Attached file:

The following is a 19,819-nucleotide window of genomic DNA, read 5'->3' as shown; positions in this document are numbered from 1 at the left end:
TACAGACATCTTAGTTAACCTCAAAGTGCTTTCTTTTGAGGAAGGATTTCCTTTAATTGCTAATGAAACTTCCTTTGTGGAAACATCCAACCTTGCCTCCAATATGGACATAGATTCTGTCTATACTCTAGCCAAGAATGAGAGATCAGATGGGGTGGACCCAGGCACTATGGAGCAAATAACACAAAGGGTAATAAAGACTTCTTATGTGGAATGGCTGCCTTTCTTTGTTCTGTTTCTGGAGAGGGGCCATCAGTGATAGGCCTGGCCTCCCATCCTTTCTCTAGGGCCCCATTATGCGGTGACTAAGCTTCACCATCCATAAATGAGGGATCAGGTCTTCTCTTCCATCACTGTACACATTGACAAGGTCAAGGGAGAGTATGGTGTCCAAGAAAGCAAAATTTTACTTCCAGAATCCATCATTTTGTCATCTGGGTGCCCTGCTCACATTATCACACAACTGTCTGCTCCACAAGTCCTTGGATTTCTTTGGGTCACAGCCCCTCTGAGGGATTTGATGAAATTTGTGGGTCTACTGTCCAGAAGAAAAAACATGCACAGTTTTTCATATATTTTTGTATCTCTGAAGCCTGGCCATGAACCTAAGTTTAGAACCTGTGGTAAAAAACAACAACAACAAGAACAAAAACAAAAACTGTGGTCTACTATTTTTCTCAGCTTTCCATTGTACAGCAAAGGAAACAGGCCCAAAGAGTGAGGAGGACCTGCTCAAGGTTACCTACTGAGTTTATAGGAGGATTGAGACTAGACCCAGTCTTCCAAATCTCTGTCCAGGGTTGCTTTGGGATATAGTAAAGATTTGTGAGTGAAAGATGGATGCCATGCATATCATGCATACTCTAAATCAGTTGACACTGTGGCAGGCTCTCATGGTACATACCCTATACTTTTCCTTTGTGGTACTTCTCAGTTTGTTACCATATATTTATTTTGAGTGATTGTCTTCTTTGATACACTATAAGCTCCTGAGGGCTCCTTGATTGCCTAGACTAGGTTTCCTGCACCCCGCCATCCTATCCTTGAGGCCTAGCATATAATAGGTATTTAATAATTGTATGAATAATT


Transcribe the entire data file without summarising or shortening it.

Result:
The following is a 19,819-nucleotide window of genomic DNA, read 5'->3' as shown; positions in this document are numbered from 1 at the left end:
TACAGACATCTTAGTTAACCTCAAAGTGCTTTCTTTTGAGGAAGGATTTCCTTTAATTGCTAATGAAACTTCCTTTGTGGAAACATCCAACCTTGCCTCCAATATGGACATAGATTCTGTCTATACTCTAGCCAAGAATGAGAGATCAGATGGGGTGGACCCAGGCACTATGGAGCAAATAACACAAAGGGTAATAAAGACTTCTTATGTGGAATGGCTGCCTTTCTTTGTTCTGTTTCTGGAGAGGGGCCATCAGTGATAGGCCTGGCCTCCCATCCTTTCTCTAGGGCCCCATTATGCGGTGACTAAGCTTCACCATCCATAAATGAGGGATCAGGTCTTCTCTTCCATCACTGTACACATTGACAAGGTCAAGGGAGAGTATGGTGTCCAAGAAAGCAAAATTTTACTTCCAGAATCCATCATTTTGTCATCTGGGTGCCCTGCTCACATTATCACACAACTGTCTGCTCCACAAGTCCTTGGATTTCTTTGGGTCACAGCCCCTCTGAGGGATTTGATGAAATTTGTGGGTCTACTGTCCAGAAGAAAAAACATGCACAGTTTTTCATATATTTTTGTATCTCTGAAGCCTGGCCATGAACCTAAGTTTAGAACCTGTGGTAAAAAACAACAACAACAAGAACAAAAACAAAAACTGTGGTCTACTATTTTTCTCAGCTTTCCATTGTACAGCAAAGGAAACAGGCCCAAAGAGTGAGGAGGACCTGCTCAAGGTTACCTACTGAGTTTATAGGAGGATTGAGACTAGACCCAGTCTTCCAAATCTCTGTCCAGGGTTGCTTTGGGATATAGTAAAGATTTGTGAGTGAAAGATGGATGCCATGCATATCATGCATACTCTAAATCAGTTGACACTGTGGCAGGCTCTCATGGTACATACCCTATACTTTTCCTTTGTGGTACTTCTCAGTTTGTTACCATATATTTATTTTGAGTGATTGTCTTCTTTGATACACTATAAGCTCCTGAGGGCTCCTTGATTGCCTAGACTAGGTTTCCTGCACCCCGCCATCCTATCCTTGAGGCCTAGCATATAATAGGTATTTAATAATTGTATGAATAATT